One of the goals President Trump reinstated in his State of the Union address was to stop the spread of HIV in the U.S. within the next 10 years.
In addition to sending extra cash to 48 mainly urban counties, Washington, D.C., and San Juan, Puerto Rico, Trump’s plan targets seven states where rural transmission of HIV is especially dangerous.
Health officials and doctors treating patients with HIV in those states say any extra funding would be welcome. But they say that strategies that work in progressive cities like Seattle won’t necessarily work in rural areas of Alabama, Arkansas, Kentucky, Mississippi, Missouri, Oklahoma and South Carolina.
Stigma around HIV and AIDS and around being gay runs deep and prolongs in parts of Oklahoma, says Dr. Michelle Salvaggio, medical director of the Infectious Diseases Institute at the University of Oklahoma Health Sciences Center in Oklahoma City. The institute is one of two federally funded HIV clinics in Oklahoma; the other is in Tulsa, the second-largest city in the state.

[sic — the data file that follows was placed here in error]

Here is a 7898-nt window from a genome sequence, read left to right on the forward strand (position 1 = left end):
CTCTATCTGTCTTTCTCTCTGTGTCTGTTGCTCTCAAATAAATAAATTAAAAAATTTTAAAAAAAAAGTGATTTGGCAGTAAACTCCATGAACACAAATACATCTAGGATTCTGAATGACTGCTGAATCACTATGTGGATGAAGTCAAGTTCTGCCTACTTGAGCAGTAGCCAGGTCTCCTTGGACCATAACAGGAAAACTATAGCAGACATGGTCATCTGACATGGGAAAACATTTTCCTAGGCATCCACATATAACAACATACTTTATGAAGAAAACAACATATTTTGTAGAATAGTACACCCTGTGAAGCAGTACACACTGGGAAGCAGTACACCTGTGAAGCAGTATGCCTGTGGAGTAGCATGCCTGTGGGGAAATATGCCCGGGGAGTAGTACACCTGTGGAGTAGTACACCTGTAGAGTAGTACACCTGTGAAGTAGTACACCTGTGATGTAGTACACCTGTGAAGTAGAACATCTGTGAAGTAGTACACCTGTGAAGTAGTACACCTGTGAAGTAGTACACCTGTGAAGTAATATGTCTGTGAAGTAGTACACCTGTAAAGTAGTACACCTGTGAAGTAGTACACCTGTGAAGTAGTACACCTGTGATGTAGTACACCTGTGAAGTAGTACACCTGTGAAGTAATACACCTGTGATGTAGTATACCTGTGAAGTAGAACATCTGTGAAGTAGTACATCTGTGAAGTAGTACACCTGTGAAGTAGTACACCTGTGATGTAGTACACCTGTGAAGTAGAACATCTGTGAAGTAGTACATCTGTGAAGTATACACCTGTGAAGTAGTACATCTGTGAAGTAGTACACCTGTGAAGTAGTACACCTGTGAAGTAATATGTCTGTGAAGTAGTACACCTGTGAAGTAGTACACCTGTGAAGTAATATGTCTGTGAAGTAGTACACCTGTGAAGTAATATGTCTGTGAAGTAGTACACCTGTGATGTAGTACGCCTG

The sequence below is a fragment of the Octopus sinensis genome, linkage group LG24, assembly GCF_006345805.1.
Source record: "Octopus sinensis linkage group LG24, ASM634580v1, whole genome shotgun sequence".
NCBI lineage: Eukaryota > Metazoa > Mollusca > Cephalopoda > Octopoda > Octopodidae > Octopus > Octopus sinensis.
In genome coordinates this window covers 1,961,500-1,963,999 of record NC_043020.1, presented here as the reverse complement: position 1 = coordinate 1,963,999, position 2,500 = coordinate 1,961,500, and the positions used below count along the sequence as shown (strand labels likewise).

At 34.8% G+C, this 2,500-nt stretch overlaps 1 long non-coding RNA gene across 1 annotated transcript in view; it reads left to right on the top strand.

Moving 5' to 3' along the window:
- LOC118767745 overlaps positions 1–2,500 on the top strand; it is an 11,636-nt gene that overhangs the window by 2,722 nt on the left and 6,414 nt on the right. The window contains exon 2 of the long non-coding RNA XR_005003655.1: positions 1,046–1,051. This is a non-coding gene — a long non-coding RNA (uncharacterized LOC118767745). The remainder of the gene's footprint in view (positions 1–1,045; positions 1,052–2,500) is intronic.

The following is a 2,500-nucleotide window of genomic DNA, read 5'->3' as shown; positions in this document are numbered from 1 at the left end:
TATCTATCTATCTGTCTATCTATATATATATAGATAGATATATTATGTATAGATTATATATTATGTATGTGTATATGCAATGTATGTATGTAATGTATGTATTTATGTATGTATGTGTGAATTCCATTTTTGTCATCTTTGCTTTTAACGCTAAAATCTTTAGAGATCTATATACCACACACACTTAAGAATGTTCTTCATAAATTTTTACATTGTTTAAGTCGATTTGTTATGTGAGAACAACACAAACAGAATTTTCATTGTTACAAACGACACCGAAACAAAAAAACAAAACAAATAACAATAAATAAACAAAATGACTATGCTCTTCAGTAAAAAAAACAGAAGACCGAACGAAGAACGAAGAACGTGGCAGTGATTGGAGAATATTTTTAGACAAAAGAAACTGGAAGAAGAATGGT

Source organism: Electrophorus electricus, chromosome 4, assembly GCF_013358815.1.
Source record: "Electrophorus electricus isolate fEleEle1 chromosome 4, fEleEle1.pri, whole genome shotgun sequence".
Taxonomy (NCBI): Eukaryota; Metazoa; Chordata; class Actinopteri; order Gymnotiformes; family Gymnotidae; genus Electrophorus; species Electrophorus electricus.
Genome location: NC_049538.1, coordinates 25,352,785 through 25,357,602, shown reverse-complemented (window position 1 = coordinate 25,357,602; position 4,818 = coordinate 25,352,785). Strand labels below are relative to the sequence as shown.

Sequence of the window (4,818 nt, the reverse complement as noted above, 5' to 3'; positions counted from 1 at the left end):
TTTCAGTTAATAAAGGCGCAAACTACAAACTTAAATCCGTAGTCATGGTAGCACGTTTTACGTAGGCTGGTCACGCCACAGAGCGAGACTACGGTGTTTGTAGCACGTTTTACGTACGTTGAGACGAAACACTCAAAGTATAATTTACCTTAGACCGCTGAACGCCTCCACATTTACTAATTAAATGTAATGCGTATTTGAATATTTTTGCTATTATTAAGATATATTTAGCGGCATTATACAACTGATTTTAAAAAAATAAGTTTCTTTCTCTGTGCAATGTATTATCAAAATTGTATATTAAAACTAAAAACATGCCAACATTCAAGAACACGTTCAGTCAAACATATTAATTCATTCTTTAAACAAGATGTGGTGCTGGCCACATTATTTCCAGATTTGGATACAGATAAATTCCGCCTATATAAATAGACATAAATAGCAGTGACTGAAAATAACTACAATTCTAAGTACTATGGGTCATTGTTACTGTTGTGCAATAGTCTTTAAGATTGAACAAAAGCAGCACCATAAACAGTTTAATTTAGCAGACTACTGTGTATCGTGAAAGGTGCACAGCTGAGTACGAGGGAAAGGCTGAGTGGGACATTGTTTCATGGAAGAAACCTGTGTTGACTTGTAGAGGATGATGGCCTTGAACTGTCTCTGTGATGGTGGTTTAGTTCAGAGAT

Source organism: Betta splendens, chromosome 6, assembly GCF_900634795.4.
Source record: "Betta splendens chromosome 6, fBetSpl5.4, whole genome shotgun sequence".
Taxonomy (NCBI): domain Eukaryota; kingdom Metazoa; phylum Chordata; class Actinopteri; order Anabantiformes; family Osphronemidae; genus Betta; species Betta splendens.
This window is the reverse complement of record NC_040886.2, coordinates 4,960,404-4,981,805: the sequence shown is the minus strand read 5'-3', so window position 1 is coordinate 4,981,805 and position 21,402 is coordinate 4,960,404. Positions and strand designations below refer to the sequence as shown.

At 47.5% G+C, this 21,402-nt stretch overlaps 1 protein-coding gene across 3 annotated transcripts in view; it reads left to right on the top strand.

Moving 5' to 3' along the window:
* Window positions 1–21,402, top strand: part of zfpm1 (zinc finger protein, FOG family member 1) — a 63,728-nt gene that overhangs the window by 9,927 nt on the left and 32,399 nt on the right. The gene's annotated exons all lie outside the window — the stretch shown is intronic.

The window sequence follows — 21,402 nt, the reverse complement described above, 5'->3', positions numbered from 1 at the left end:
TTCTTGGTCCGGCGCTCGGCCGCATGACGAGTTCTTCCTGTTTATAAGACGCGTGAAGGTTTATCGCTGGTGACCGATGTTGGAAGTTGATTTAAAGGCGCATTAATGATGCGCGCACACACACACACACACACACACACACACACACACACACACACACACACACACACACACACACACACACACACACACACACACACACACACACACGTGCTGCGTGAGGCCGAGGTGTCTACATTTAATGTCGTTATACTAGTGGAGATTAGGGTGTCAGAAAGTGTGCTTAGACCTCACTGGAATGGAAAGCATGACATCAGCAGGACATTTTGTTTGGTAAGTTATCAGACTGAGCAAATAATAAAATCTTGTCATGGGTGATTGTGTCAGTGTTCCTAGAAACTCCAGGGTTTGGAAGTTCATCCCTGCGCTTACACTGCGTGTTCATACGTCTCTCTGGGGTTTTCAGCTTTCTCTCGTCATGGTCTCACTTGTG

A long drive for anonymity
Salvaggio’s clinic has six examination rooms where she sees patients, many of whom drive hours for treatment. The clinic used to employ a case manager in rural Woodward County, a little more than two hours’ drive northwest of Oklahoma City.
In Oklahoma, as in much of the U.S., black gay and bisexual men have the highest risk of HIV infection. Other groups with elevated risk in Oklahoma include Latinos, heterosexual women and Native Americans.
Oklahoma’s uninsured rate is the second-highest in U.S.
Exactly how much money the president’s HIV plan will get is up to Congress. But even inexpensive, proven methods for fighting HIV — like distributing condoms — can be a tough sell in a state that doesn’t mandate comprehensive sex education.
Informational HIV talks with teenagers often turn into a basic health class for dispelling myths, says Andy Moore, clinic administrator of the Infectious Diseases Institute at the University of Oklahoma.
Salvaggio says thousands of people across Oklahoma would need to be tested for HIV to reach the administration’s goal. And Oklahoma has the second-highest uninsured rate in the nation after Texas — meaning many people don’t have a primary care doctor, let alone prescription drug coverage for drugs like Truvada, which can be used to prevent HIV infection.